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Cold Weather Thaws Natural-Gas Prices

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A CNX Resources natural-gas well in Pennsylvania. CNX said last week that it was reopening the last of the wells it shut in this summer.

A CNX Resources natural-gas well in Pennsylvania. CNX said last week that it was reopening the last of the wells it shut in this summer.

Photo: Ross Mantle for The Wall Street Journal

Winter’s approach and a lot of working from home have lifted natural-gas prices to more than double their summer lows.

More-expensive gas could sting consumers hunkering down for a winter in home officesand virtual classrooms. The U.S. Energy Information Administration estimates that average daily gas consumption will be 5% more this winter than last due to colder temperatures and people burning more than usual to heat and power their homes.

But the surge is rewarding Appalachian producers who idled drilling rigs and choked back wells this summer to hold gas in the ground until prices improved.

Natural gas for December delivery ended Tuesday at $3.06 a million British thermal units, up 6.9% from a year ago. January futures, which are more heavily wagered upon, ended at $3.195 after losing 7.9% this week amid forecasts for a warm spell in the East. This summer, futures fell to $1.48, the lowest price in a quarter-century.

Traders and analysts expect equilibrium in the $3 range, a price adequate to encourage producers to maintain ample supply but not high enough to touch off a drilling bonanza that could swamp the market anew.

“We’re going to need to price above $3 sustained to get inventories where they need to be next summer,” said Ron Ozer, chief investment officer at Statar Capital, a gas-focused hedge fund.

The big risk to $3 gas is a warm winter, like last year.

Uncharacteristically warm weather across the Northern Hemisphere meant that gas-storage facilities from the Netherlands to China brimmed with unburned fuel when the pandemic hit. Economic activity halted and the glut got worse.

Overseas buyers of U.S. shale gas canceled orders for tankers full of liquefied natural gas, or LNG, and unsold cargoes added to the domestic oversupply. When the U.S. locked down in March, demand for transportation fuels such as gasoline and diesel plummeted. Consumption of natural gas fell at factories, restaurants and other businesses, but picked up at power plants and among Americans stuck at home, who cranked air conditioners against the summer heat and ran computers and other household electronics like never before.

The volume of gas delivered to power plants set a monthly record in July, according to the Energy Information Administration. Since March, residential gas consumption has been up 10% year over year, according to EIA data through August.

Winter months are big for residential demand, since about half of U.S. homes are heated by natural gas and another 40% by electricity, which is most commonly generated by burning gas.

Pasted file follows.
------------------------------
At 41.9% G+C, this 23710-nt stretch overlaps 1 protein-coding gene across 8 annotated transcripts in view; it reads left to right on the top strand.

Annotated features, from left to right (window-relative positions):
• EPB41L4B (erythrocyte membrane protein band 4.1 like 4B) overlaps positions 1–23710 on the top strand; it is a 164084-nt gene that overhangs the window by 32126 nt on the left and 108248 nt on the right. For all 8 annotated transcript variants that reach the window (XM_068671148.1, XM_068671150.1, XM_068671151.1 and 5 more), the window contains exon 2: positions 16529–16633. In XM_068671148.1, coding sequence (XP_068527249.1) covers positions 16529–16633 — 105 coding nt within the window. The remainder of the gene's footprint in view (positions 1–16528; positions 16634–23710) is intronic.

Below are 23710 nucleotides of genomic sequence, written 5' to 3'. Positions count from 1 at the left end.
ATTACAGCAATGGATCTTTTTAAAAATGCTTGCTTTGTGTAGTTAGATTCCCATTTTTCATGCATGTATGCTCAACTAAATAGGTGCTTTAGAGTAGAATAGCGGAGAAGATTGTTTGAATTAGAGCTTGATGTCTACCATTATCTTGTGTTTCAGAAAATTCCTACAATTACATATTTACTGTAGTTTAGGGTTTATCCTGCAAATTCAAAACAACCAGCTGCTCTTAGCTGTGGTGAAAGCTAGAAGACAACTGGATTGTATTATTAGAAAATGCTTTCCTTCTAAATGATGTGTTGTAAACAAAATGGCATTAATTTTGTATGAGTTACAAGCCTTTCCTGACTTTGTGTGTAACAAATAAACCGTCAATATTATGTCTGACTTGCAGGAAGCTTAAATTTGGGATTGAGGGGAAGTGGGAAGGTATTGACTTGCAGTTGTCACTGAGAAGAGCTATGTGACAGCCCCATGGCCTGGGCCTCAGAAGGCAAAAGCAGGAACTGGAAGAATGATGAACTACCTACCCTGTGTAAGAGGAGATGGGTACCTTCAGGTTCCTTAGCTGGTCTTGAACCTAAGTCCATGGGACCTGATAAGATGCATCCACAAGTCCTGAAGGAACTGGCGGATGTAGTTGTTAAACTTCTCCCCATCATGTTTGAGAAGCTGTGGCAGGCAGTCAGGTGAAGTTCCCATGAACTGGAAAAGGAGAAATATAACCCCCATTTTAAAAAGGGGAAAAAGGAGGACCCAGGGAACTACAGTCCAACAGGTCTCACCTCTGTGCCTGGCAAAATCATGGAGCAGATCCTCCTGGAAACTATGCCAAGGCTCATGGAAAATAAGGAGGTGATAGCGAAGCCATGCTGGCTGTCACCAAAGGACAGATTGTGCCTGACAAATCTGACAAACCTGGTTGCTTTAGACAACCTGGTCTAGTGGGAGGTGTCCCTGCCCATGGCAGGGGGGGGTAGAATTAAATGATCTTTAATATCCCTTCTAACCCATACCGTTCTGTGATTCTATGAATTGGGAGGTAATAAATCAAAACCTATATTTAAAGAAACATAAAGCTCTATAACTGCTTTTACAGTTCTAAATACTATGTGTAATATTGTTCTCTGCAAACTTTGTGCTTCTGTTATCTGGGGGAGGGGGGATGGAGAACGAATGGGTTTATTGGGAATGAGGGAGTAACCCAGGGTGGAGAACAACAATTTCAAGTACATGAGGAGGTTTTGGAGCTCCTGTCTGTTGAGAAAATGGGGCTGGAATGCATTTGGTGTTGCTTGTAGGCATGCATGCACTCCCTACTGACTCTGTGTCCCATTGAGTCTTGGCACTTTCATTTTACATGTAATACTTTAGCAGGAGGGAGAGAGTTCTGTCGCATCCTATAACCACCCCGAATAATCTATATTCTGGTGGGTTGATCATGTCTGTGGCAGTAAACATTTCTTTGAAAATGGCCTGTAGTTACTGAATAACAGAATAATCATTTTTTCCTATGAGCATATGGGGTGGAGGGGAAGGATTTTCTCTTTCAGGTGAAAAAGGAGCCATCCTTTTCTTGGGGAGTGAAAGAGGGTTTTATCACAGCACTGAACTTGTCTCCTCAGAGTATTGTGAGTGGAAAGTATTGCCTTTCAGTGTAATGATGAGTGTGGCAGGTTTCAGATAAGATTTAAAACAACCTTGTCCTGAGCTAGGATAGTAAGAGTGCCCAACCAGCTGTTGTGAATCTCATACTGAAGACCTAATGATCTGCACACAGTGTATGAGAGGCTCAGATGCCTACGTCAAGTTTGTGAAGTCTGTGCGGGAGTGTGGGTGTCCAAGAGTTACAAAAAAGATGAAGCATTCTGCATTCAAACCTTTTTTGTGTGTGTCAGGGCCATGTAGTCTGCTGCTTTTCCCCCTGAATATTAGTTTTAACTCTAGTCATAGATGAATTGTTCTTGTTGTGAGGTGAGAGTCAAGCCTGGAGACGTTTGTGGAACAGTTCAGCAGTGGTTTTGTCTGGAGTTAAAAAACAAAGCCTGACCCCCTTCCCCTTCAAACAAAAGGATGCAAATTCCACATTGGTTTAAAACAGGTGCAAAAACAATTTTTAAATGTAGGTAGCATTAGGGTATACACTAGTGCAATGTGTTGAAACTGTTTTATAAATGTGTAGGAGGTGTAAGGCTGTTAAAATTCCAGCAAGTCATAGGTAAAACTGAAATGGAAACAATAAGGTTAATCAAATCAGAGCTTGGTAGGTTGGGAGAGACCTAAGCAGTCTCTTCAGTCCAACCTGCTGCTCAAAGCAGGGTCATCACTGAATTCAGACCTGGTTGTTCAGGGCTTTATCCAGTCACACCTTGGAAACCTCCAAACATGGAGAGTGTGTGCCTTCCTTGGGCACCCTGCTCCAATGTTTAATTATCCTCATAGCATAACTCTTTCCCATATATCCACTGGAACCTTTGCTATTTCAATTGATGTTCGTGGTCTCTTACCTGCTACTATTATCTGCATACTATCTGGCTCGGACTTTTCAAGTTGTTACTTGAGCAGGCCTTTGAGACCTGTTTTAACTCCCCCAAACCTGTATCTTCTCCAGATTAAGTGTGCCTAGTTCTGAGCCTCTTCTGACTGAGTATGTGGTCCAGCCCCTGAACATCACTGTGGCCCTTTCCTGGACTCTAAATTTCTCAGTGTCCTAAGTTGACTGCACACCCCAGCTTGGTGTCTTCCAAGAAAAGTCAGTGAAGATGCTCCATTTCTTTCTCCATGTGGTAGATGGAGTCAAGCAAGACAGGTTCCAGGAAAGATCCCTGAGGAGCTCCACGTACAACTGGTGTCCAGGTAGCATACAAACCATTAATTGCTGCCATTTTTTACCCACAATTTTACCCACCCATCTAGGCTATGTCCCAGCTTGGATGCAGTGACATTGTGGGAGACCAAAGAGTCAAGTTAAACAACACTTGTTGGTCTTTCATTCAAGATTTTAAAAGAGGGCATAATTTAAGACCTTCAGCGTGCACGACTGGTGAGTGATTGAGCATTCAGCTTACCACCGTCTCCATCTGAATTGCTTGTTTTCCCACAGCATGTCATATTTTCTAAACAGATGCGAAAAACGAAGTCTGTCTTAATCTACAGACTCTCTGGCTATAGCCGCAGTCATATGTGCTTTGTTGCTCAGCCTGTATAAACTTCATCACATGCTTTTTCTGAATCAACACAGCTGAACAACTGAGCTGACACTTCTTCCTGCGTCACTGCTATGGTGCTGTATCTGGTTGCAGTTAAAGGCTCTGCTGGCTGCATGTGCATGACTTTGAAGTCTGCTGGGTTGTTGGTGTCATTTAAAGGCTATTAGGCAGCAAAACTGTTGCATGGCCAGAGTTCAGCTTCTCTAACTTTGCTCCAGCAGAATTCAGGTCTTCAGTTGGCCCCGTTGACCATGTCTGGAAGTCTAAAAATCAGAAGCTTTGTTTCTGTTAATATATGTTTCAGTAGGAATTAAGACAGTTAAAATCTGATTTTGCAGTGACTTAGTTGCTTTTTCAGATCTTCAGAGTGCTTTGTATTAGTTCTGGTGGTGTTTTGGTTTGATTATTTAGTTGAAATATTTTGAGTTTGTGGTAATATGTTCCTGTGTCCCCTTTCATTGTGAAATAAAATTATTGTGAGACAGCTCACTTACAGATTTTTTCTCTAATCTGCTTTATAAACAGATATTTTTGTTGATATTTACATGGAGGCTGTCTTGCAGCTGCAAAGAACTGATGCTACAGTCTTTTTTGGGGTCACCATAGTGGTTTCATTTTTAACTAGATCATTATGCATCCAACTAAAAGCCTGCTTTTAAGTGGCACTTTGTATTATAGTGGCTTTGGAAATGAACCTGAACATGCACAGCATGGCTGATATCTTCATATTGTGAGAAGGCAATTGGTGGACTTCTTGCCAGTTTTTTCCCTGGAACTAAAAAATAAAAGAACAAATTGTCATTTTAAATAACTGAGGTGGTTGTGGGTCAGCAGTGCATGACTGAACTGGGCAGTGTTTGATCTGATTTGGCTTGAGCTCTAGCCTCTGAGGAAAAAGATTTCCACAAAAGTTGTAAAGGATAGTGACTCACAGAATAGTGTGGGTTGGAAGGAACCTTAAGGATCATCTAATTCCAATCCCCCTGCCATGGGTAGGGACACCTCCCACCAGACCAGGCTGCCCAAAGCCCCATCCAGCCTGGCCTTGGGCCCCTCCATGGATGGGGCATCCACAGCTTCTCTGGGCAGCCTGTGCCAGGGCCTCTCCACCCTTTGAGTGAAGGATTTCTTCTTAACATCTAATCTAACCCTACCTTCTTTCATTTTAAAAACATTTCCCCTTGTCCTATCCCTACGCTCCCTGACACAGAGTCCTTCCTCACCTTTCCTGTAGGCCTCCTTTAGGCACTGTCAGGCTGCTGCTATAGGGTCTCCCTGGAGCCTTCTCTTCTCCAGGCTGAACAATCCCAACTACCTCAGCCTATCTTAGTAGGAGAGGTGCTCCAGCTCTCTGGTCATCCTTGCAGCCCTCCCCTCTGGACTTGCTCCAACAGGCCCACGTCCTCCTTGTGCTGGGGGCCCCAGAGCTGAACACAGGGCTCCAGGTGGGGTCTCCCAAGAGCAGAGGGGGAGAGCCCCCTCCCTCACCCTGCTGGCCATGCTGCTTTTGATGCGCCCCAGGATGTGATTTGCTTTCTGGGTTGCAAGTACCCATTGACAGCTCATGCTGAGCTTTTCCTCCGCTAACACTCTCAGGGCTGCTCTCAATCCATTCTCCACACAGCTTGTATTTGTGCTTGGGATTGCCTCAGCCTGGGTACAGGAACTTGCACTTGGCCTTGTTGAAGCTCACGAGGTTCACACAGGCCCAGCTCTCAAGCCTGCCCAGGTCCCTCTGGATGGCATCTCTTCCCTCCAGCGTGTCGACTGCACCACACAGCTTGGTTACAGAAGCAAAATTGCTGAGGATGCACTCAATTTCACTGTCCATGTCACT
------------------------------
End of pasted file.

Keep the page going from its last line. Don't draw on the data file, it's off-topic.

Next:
Analysts predicted that production would outpace consumption to such an extent that U.S. gas-storage facilities would reach capacity before the winter withdrawal season. Resilient household demand, a resurgence of LNG demand and restraint by the Appalachian drillers who dominate the market prevented an overflow.

The 3.955 trillion cubic feet of gas in storage as of Oct. 23 was 7.9% above average for the past five years. But there is room to spare before stockpiles are drawn down for heating season. Analysts expect EIA data Thursday to show that stockpiles began to be drawn down last week when blustery weather swept over the North.

“We had snow today in Boston,” Jeffrey Hutton, who heads sales for
Cabot Oil & Gas Corp.
, said Friday during a call with investors. “That’s always a good thing in October.”

Cabot was among the Appalachian producers to cut production due to low prices, a new strategy for the companies that spent the past decade drilling without much regard to commodity prices as they raced to stake claim to new shale fields. Investors have rewarded the discipline. Excluding penny stocks and shares of bankrupt companies, five of the six companies that are up this year in a basket of 125 energy stocks tracked by The Wall Street Journal are Appalachian producers.

Cabot—which trails its rivals, with shares down 3.5% in the year to date—dialed back its daily output by about 372 million cubic feet during the last 13 days of September so that it could sell the gas later in the year when prices were higher.

Rival
EQT Corp.
, the country’s largest gas producer, curtailed 25% of its output in May and again took a chunk of production offline in September, which it brought back in phases last month. Its shares are up 36% in 2020, even after the dilutive effect of selling more than $300 million of new shares last week to help fund its planned purchase
Chevron Corp.’s
Appalachian business.

Range Resources Corp.
, up 31% this year, curtailed 210 million cubic feet a day starting in mid-September before reopening the taps late last month.

Executives with
CNX Resources Corp.
said last week that the Pittsburgh company was reopening the last of the wells it shut in this summer.

“We’re going into the winter season with our production going strong,” said Chad Griffith, CNX operations chief.

An abundance of fossil fuels combined with advances in technology to harness wind and solar power has sent energy prices crashing around the world. WSJ explains how it all happened at once. Photo illustration: Carlos Waters/WSJ

Write to Ryan Dezember at ryan.dezember@wsj.com

A Global Asset Management Seoul Korea Magazine

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